Having concluded that class counsel was not entitled to attorney's fees, we next consider the effect of our holding on the remainder of the trial court's judgment approving the settlement. On appeal, Kazman does not challenge the settlement absent the attorney's fees award to class counsel.5 We also note that the settlement agreement expressly makes any award of attorney's fees severable from the remainder of the agreement: “Court approval and consummation of the Settlement shall not in any way be conditioned on Court approval of Plaintiffs' counsel's fees.” Although the settlement agreement also provides that if the attorney's fee award is reversed, the fees advanced will be returned to Frontier (or its successors or insurers), we note that in this case the class may potentially benefit indirectly from the return of any fees to Frontier because they are members of the class of shareholders.
In light of Kazman's concession that the settlement is otherwise fair, reasonable, and adequate, and the parties' agreement that the attorney-fee provision is severable from the remainder of the settlement agreement, it is unnecessary to reverse the entirety of the trial court's approval of the settlement and remand for the trial court to consider the fairness of the settlement without the attorney-fee award. We conclude that, on this record, we may modify the trial court's judgment to delete the award of attorney's fees to class counsel and affirm the judgment approving the remainder of the settlement agreement as modified. See Rodriguez v. West Publ'g Corp., 563 F.3 d 948, 969 (9th Cir.2009)(affirming approval of class settlement and reversing and remanding attorney-fee award); In re Cendant Corp. PRIDES Litig., 243 F.3d 722, 744 (3d Cir.2001)(declining to disturb settlement agreement not challenged on appeal while vacating and remanding attorney-fee award).
We also refuse the class representatives' request that we remand the case to allow the trial court to consider evidence and argument from the parties concerning the value, if any, and the proportions of the noncash common benefits recovered for the class, as the Rocker court did. See Rocker, 377 S.W.3d at 925–26. In Rocker, the court remanded the case in the interest of justice “[b]ecause the interpretation of section 26.003(b) is a matter of first impression,” and to permit the parties to develop evidence supporting an equitable award of attorney's fees. See id. at 925–26. The Rocker court recognized, however, that “[w]e may not apply an equitable doctrine to achieve a result prohibited by the statute.” Id. at 925 (citing Entergy Gulf States, Inc., 282 S.W.3d at 443). In this case, there was no cash recovery for the class; therefore, Rule 42(i)(2) and its statutory precursor, section 26.003(b), prohibit awarding attorney's fees in cash to class counsel, regardless of the value of the benefit to the class. Therefore, presuming for the sake of argument that the class representatives otherwise would be entitled to remand, in this case remand for further proceedings would be futile. See Tex.R.App. P. 43.3.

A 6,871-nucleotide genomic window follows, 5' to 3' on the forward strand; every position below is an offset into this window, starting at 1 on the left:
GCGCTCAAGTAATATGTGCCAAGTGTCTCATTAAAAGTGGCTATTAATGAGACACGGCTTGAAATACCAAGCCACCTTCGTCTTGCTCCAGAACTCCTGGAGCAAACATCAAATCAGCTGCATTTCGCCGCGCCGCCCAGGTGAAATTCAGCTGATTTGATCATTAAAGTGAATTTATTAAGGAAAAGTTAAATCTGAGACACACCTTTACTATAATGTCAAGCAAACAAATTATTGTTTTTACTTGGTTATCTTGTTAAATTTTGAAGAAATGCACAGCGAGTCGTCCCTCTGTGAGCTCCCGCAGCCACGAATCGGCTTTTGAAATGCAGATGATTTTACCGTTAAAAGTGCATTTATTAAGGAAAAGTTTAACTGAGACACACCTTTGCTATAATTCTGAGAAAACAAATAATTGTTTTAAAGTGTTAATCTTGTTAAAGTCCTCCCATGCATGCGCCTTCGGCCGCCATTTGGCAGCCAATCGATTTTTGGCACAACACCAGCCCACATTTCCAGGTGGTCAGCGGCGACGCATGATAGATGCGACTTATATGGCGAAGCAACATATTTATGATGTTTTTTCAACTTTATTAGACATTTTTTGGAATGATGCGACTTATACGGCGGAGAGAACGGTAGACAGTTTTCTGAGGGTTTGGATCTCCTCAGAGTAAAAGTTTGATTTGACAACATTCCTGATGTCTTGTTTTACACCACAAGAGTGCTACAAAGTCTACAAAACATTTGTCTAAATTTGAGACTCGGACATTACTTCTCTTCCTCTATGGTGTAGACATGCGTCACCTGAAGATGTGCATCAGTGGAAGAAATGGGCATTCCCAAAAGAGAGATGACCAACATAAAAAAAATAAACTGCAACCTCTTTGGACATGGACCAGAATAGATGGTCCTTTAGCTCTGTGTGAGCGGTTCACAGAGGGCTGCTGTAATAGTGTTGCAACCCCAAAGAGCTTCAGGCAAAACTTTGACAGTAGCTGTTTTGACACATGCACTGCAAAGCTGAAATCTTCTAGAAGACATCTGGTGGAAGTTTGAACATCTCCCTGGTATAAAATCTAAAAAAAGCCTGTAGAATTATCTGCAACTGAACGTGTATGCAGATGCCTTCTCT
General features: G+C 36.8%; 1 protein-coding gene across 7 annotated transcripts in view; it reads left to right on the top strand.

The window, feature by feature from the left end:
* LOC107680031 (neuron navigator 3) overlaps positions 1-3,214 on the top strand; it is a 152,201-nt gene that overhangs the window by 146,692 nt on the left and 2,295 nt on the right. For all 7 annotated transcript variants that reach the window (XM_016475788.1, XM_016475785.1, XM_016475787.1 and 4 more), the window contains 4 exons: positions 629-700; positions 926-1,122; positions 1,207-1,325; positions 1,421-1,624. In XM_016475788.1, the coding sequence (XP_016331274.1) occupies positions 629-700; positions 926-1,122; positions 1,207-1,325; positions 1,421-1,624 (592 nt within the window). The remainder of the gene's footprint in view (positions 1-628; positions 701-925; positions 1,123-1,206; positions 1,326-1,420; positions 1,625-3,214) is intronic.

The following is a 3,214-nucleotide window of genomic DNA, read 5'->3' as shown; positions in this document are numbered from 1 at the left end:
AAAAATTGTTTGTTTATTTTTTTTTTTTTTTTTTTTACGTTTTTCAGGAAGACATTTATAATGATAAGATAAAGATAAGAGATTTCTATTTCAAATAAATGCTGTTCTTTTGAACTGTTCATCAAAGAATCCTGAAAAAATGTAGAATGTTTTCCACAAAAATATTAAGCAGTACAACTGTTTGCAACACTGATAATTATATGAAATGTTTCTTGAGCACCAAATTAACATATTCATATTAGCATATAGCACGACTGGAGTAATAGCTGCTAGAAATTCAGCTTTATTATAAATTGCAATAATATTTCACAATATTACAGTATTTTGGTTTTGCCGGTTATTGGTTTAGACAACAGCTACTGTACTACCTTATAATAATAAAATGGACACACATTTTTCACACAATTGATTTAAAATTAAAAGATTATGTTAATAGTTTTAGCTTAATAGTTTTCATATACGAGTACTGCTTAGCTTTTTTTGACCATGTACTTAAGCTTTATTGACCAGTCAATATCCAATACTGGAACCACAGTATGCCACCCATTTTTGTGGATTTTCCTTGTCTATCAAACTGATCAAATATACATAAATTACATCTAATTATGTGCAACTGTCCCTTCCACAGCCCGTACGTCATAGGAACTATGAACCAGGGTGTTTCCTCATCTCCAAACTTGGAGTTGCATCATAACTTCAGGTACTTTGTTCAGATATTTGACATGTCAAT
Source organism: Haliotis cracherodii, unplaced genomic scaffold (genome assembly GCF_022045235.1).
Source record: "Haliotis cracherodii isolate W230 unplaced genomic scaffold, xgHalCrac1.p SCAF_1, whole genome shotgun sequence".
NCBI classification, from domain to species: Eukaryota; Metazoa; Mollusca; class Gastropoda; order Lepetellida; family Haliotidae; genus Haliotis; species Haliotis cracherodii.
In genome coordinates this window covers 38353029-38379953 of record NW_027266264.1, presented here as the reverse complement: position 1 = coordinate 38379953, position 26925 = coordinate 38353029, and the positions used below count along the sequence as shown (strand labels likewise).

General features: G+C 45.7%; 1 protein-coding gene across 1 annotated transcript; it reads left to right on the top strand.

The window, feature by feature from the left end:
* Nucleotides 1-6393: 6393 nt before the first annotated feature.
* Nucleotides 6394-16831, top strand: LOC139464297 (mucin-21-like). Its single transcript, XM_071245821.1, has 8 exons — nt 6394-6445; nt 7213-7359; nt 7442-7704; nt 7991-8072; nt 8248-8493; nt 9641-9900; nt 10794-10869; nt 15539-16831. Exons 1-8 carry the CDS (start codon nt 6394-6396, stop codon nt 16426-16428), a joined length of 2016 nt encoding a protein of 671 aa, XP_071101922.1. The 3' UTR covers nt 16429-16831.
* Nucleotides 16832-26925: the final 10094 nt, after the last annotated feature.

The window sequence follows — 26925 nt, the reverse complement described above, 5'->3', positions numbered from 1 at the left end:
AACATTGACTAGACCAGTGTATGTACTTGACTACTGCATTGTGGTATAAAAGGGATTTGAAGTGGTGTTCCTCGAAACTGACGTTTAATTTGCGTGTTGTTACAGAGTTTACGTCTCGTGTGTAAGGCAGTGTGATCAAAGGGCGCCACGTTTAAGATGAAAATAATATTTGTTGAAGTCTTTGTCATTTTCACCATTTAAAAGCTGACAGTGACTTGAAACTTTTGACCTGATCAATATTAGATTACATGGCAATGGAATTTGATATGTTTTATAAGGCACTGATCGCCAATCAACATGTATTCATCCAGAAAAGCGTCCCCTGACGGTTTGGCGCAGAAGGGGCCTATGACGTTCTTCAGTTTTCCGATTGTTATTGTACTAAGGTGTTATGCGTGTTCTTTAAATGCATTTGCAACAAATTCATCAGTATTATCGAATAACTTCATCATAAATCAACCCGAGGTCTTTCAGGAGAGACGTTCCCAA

* * *
We sustain Kazman's first issue, modify the trial court's judgment to delete the award of attorney's fees to class counsel, and affirm the remainder of the judgment as modified.
1. North Acquisition, Inc., a wholly owned subsidiary of Holly, was also a party to the merger agreement. For simplicity, we will refer to Holly and North Acquisition collectively as “Holly.”
2. The class representatives identify the following four specific categories of additional information disclosed: (1) the reasons Frontier's board approved the merger; (2) potential conflicts of interest of Frontier officers; (3) potential conflicts of interest suffered by the board's investment advisors; and (4) “inputs and outputs” that were used in the fairness opinion and thus went to the true value of the company. Although the class representatives cite to case law recognizing that such disclosures may be material, they do not cite to any of the actual disclosures.
3. The record does not include a transcript of the hearing.
4. On appeal, Frontier takes no position as to Kazman's issues one and five concerning the award of attorney's fees. Frontier separately briefs the issue of whether the settlement agreement is enforceable even if the attorney's fees provision is held to be unenforceable.
5. Although Kazman argued in his briefing that the settlement was neither fair, reasonable, nor adequate even if the attorney-fee provision were stricken, Kazman's counsel abandoned that position at oral argument.
JEFFREY V. BROWN, Justice.